Page 2 of 6 -- Why are the Poplar River First Nations people worried about 8,000 km of pristine boreal forest? Learn what threatens the land on page 3.
Poplar River, First Nation, Man.: An inspiring ever-green community

At a glance

Major green efforts
• Produced a long-term management land plan.
• Secured short-term protection for Poplar/Nanowin Rivers Park Reserve area (777,270 hectares of intact boreal forest) until 2009.
Future goals/plans
• Permanent protection of traditional lands.
• Continue traditional practices on their land.
• Link the traditional territories of Poplar River on Lake Winnipeg, with Paungassi, Little Grand Rapids and Pikangikum First Nations in order to establish a United Nations
World Heritage Site.

The 1,200-member community of Poplar River First Nation lies 400 kilometres north of Winnipeg at the mouth of the Poplar River and in the heart of the boreal forest. These are the traditional lands of the Anishinabek people. For centuries they have lived here, hunting, fishing, trapping, gathering medicines and coexisting with the land in a sustainable manner.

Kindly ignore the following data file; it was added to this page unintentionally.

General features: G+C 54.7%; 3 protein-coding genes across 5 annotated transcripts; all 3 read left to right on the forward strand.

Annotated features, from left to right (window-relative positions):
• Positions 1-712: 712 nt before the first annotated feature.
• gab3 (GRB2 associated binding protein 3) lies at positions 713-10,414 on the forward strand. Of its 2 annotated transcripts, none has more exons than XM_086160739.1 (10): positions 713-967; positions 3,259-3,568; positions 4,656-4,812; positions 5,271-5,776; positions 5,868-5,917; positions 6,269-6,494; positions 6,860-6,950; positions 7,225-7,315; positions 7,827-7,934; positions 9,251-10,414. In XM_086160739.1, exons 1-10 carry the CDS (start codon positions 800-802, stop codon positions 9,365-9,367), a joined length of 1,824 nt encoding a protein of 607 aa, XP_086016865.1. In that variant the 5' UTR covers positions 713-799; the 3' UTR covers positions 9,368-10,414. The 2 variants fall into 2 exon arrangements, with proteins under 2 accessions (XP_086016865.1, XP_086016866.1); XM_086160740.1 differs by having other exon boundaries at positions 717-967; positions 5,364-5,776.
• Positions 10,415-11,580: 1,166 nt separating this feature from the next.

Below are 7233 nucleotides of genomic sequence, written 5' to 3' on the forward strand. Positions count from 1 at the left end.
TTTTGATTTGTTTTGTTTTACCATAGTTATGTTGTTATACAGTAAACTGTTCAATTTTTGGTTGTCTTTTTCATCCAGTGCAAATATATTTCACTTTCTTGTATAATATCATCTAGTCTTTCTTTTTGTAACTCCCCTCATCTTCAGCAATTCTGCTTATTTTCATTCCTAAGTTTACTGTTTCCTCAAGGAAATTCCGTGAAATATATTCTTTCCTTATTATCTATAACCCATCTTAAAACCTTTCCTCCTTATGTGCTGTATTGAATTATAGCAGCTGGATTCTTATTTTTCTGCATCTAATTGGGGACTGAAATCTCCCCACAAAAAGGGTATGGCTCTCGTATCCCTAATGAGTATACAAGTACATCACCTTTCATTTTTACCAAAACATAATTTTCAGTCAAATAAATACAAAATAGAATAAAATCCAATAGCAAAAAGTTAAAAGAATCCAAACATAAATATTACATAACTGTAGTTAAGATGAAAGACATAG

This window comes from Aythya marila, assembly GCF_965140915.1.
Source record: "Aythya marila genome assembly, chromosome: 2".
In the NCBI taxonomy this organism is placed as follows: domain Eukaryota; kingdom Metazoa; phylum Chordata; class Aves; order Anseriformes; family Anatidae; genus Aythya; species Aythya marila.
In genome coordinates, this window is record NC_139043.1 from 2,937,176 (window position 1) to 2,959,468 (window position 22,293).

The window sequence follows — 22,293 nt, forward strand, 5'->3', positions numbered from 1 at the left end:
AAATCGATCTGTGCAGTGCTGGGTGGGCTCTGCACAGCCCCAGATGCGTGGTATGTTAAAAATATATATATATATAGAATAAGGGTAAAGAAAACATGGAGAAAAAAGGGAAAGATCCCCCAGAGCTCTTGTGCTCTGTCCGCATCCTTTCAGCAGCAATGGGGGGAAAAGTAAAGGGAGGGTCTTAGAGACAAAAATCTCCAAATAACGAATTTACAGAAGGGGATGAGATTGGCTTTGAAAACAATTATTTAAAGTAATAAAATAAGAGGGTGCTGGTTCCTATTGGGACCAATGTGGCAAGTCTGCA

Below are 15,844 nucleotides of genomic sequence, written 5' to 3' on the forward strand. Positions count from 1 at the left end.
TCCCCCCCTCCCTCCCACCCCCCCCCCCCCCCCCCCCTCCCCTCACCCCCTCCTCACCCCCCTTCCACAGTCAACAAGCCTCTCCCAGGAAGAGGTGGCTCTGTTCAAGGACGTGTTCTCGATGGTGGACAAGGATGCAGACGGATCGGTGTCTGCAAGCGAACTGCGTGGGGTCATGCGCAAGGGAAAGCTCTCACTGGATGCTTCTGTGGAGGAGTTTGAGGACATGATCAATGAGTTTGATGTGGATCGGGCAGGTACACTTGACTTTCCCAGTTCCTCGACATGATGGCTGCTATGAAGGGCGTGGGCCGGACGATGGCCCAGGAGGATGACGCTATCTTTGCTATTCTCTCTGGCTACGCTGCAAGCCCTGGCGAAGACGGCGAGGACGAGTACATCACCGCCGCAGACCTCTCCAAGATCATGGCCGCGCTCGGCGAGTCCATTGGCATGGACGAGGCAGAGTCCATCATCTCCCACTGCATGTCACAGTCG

The people of Poplar River have a special relationship with the land. For countless generations, the elders have been taught that it was given to them from their Creator. It nourishes and sustains people, and needs their protection. John Charles McDonald, an elder in the community, puts it this way: "The land is...  just like sacred or holy ground." The boreal, or northern forest, is important to other communities across not only Manitoba, but also Canada and all of North America. It provides vital oxygen and water resources. It absorbs and stores carbon dioxide, and reduces the effect of global warming. It is one of the largest intact ecosystems on the planet.